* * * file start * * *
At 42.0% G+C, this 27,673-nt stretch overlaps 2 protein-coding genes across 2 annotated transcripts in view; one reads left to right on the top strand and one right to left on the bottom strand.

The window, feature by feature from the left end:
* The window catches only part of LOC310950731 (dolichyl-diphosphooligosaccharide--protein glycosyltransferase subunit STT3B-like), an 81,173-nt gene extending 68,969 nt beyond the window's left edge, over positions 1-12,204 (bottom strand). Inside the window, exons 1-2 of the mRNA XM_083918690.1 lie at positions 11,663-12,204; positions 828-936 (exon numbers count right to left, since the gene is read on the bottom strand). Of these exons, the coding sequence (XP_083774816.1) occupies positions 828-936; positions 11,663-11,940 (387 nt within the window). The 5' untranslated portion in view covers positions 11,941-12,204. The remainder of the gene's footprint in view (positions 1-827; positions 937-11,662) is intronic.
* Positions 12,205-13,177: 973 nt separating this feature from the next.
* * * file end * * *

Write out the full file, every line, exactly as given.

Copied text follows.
At 42.0% G+C, this 27,673-nt stretch overlaps 2 protein-coding genes across 2 annotated transcripts in view; one reads left to right on the top strand and one right to left on the bottom strand.

The window, feature by feature from the left end:
* The window catches only part of LOC310950731 (dolichyl-diphosphooligosaccharide--protein glycosyltransferase subunit STT3B-like), an 81,173-nt gene extending 68,969 nt beyond the window's left edge, over positions 1-12,204 (bottom strand). Inside the window, exons 1-2 of the mRNA XM_083918690.1 lie at positions 11,663-12,204; positions 828-936 (exon numbers count right to left, since the gene is read on the bottom strand). Of these exons, the coding sequence (XP_083774816.1) occupies positions 828-936; positions 11,663-11,940 (387 nt within the window). The 5' untranslated portion in view covers positions 11,941-12,204. The remainder of the gene's footprint in view (positions 1-827; positions 937-11,662) is intronic.
* Positions 12,205-13,177: 973 nt separating this feature from the next.